My third and most recent programme at Windsor gave me new confidence when taking on a new role. I remember it helping me truly understand the power of sharing why I'm doing what I'm doing, and why it's important. It enabled me to build on my existing strengths, stretched me and added new ideas. I credit the programmes with having honed my leadership and broader collaborative skills. I feel my potential has been unlocked by my experiences with Windsor and the ideas and insights that I've listened to and taken on board.

Exploring concepts with other leaders such as the importance of authenticity, integrity, leading from the centre and taking people with you, whilst by being clear about the vision, have all been so helpful. Equally, the importance of being adaptable, communicating clearly and making decisions in good faith are themes that resonate from my time at Windsor and have made a big difference. That’s not to say that I haven’t made plenty of mistakes along the way, and there have been things that haven't turned out as I would have liked them to! Like everyone, I know I’m constant work in progress!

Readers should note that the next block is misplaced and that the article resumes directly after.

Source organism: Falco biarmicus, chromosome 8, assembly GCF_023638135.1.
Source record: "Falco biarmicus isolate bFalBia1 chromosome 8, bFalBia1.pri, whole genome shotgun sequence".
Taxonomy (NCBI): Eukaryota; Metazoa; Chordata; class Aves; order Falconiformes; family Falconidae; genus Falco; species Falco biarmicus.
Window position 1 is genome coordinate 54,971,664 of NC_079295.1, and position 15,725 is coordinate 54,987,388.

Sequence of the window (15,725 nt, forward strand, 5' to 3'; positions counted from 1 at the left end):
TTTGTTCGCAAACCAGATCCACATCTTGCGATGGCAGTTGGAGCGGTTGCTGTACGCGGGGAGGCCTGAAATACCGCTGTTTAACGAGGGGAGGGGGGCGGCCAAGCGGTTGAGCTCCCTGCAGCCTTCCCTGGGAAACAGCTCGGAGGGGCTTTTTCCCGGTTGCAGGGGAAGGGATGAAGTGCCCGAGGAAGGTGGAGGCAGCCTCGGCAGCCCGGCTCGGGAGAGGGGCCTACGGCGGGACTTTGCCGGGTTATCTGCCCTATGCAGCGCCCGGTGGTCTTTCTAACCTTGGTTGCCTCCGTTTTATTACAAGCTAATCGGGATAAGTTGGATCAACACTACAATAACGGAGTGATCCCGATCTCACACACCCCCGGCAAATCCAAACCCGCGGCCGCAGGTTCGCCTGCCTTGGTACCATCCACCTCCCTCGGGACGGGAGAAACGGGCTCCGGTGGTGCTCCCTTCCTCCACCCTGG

Ultimately, I’m passionate about trying to make some sort of difference in my sphere of influence.

Giving back to wider society

On the theme of wanting to give back, Windsor has also helped give me the confidence to volunteer in ways I might not otherwise have considered this early in my career. For example, I served on the Trustee Board of the international charity called Lepra which was real privilege. So too has been the opportunity to join the Trustee Board at Prostate Cancer UK this year. This resonates in particular after experiencing familial loss to cancer. In addition, I have been a proud and longstanding financial donor of Windsor Leadership through the alumni giving scheme, and I am pleased to play a part in helping others to reap the benefits of such a great organisation and network of people – especially after being such a grateful beneficiary of Windsor’s bursary scheme.